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Casket Letters is the name generally given to a group of eight letters and a sequence of irregular sonnets said to have been addressed by Mary, Queen of Scots, to the Earl of Bothwell, between January and April 1566 or 1567. If authentic throughout, they would provide definite proof of Mary's complicity in the murder of her husband, Henry Stuart, Lord Darnley. The letters are, however, only one detail of the whole problem, and even if they are accepted as fake, this fact in itself does not imply that Mary was innocent, as long as other circumstantial evidence is not taken into account.

Political background



After Mary Stuart's flight into England, Elizabeth I ordered an inquiry into the question of whether Mary should be tried for the murder of Darnley. A conference was held in Yorkmarker and later Westminstermarker between October 1568 and January 1569. The accusers were the Scottish Lords who had deposed Mary the year before, and they presented the Casket Letters to underpin their argument. For overriding political reasons, Elizabeth neither wished to convict Mary of murder nor acquit her of the same. So the conference was intended as a political show. The outcome was that the Casket Letters were accepted by the conference as genuine after a study of the handwriting, and of the information contained therein. Yet, as Elizabeth had wished, the inquiry reached the conclusion that nothing was proven.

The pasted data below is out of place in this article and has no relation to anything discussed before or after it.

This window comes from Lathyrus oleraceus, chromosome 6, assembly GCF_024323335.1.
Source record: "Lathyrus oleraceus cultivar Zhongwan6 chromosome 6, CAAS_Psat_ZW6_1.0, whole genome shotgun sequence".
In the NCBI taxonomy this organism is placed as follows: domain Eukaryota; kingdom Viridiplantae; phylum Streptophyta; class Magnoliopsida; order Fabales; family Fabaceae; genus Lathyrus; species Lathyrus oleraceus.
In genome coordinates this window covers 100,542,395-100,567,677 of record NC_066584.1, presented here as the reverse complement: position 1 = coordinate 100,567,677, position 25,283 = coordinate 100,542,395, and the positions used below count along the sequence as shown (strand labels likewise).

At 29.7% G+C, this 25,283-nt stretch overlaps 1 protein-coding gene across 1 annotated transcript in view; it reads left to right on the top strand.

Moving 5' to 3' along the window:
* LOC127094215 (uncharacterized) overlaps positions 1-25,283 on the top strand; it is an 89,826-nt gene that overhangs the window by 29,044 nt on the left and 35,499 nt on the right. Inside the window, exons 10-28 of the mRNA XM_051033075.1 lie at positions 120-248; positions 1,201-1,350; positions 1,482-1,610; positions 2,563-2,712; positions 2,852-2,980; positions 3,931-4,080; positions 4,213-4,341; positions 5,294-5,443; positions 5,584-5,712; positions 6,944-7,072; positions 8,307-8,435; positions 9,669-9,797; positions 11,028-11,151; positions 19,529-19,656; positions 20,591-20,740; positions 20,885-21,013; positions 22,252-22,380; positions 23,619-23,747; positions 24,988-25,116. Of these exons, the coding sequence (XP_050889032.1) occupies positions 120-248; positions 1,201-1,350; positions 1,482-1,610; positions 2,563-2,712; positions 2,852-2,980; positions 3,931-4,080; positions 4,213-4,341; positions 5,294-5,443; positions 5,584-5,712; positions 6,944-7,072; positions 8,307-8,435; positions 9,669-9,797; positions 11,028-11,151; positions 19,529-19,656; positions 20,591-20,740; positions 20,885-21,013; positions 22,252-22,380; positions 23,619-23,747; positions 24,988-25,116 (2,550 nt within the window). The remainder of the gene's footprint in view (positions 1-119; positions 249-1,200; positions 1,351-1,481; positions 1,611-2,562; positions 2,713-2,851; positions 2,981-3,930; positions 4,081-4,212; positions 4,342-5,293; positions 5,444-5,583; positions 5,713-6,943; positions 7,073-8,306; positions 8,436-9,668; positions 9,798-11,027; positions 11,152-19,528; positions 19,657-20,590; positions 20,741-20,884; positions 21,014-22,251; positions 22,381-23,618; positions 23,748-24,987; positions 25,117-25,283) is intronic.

The Letters were purportedly found by James Douglas, 4th Earl of Morton in Edinburgh in a silver box engraved with an F (supposedly for Francis II), along with a number of other documents, including the Mary-Bothwell marriage certificate. The originals were probably destroyed in 1584 by Mary's son, King James. Only copies exist, one in French, the others are translations from the French into Scots and English. The nature of these documents—authentic, forged, or only partly forged—has been the subject of much discussion for more than a hundred years.

Note



References

Bingham, Caroline: Darnley: A Life of Henry Stuart, Lord Darnley, Consort of Mary Queen of Scots Constable 1995

Further reading

  • Guy, John: My Heart is My Own: The Life of Mary Queen of Scots Fourth Estate 2004 ISBN 184115752X
  • Henderson, T. F.: Mary, Queen of Scots 1905
  • Lang, Andrew: The Mystery of Mary Stuart 1904
  • Thomson, G. M.: The Crime of Mary Stuart Hutchinson 1967


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